I'd keep it an inch or so off your floor to prevent it from swelling (moisture). Cover the bottom with another material (like the rubber baseboard you can buy, or even the foam baseboard.

#8 John P

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Posted 25 March 2013 - 02:28 PM

Why cover it at all? If you leave it uncovered (exposed studs) any water will evaporate better. There are ways to keep it attractive with exposed studs. Otherwise, leave a gap at the bottom that's covered by wood or vinyl base. Water resistant gyp board is far from waterproof

#9 mdowns

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Posted 25 March 2013 - 02:34 PM

The thought of not leting it come in contact to the floor is ideal. I would leave your choice 3" up.Green board is water resistant but only when uncompromised. If you tear or penetrate the surface,you've lost its moisture resistance at that point. If you leave your board 3" up you can find large covebase or make a ceramic cove (think cheap floor tiles) to finish the bottom with.As an alternative you can run the bottom 12" with concrete board then drywall the rest of the way up.

#10 berlinstar

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Posted 25 March 2013 - 03:03 PM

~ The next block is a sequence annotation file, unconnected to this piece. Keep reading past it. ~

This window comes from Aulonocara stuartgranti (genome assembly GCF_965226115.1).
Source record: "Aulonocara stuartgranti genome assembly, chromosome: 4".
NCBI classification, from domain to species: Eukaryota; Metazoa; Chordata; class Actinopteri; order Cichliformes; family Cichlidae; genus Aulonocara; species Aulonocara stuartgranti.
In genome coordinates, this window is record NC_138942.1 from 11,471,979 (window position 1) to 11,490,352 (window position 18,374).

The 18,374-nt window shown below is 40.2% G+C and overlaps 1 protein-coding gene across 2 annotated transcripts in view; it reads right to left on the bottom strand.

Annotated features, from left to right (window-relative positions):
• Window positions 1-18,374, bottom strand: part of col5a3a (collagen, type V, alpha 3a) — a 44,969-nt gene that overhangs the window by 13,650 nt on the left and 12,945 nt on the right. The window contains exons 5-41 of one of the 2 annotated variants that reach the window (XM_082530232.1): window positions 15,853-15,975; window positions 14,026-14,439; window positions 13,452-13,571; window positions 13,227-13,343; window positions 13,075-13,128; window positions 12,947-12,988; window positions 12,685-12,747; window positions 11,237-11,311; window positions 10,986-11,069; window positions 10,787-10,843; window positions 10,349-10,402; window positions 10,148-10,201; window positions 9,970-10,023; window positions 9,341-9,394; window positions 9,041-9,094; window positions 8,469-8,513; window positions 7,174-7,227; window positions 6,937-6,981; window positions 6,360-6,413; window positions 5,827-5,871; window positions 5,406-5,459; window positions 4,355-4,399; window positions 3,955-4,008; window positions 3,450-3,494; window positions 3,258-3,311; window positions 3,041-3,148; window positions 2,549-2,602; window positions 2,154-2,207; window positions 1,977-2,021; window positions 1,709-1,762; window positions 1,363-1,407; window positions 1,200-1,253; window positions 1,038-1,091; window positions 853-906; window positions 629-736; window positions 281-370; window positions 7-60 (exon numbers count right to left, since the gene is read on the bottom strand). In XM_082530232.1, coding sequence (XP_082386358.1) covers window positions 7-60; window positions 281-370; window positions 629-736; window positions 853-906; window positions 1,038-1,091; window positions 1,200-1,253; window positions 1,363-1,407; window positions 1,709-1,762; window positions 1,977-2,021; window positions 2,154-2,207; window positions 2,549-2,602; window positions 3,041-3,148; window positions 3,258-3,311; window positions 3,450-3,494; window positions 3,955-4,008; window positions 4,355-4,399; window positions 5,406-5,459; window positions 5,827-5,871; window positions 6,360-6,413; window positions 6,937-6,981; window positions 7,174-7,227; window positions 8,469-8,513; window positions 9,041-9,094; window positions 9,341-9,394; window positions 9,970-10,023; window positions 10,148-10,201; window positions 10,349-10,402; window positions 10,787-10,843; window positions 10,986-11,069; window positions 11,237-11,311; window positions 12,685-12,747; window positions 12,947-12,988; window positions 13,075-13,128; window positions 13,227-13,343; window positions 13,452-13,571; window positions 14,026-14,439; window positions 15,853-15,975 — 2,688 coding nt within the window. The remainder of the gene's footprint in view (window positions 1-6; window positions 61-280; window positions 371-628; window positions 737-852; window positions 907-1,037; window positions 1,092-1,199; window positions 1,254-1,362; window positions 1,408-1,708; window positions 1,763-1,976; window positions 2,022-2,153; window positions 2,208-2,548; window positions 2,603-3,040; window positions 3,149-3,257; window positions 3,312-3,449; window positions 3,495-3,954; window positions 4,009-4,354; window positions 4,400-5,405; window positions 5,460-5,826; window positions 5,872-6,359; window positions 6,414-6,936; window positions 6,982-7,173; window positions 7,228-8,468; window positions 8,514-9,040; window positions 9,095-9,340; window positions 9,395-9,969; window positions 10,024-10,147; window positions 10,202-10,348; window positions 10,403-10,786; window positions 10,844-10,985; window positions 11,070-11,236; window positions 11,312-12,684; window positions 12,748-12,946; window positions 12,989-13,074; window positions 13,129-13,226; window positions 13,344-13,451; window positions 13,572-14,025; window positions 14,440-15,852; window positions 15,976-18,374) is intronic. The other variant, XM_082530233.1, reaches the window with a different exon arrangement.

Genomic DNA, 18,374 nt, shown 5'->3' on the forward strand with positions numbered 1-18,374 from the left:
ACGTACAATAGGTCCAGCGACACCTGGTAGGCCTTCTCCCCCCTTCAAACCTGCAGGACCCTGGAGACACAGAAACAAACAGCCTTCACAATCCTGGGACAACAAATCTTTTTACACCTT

I was thinking of this stuff...

http://www.homedepot...d=10051&lang...

#11 ErikB

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Posted 25 March 2013 - 04:09 PM

Thanks for the many ideas. I take it the greenboard is like regular drywall but with a plastic surface layer. I really like the idea of rubber or vinyl baseboard, and will try to get a look at those products. If I go with it, I might use regular plywood above it. However, the baseboard idea makes me think of another idea. When I lived in Europe, I used to see a lot of bathrooms with vinyl floors that were welded with hot air into continuous sheets including baseboards. At Home Depot they have never heard about it, but I like the idea for the bathroom that is also part of my new building. (The building contains an 11x11 obs, a bathroom about the same size, and a 14x24 control room/workshop.) Maybe this kind of floor is too industrial-looking to be popular in the U.S., but I could see the baseboard parts being good and less expensive for the obs room. Maybe such products can be found here if I look for industrial flooring?

#12 Mary B

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Posted 25 March 2013 - 04:13 PM

maybe this? http://www.menards.c...wood-siding/... pre-primed just make sure to prime any cut edges then paint to your interior color. Takes paint well, used it to side my house. 50 year warranty too

#13 roscoe

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Posted 25 March 2013 - 05:29 PM

Or.....the old-time carpenter-in-me speaking again, you could use real wood. it doesn't de-laminate. or off-gas.
R

#14 Starhawk

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Posted 26 March 2013 - 08:39 AM

Home Depot is useless. You'll need to talk to a dedicated flooring shop to find the welded vinyl flooring. But think about your expensive stuff as CSA Montana suggested. You could seal the concrete and use metal for the building. But if your scope and mount are ruined, does it matter?

-Rich

#15 ErikB

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Posted 26 March 2013 - 08:27 PM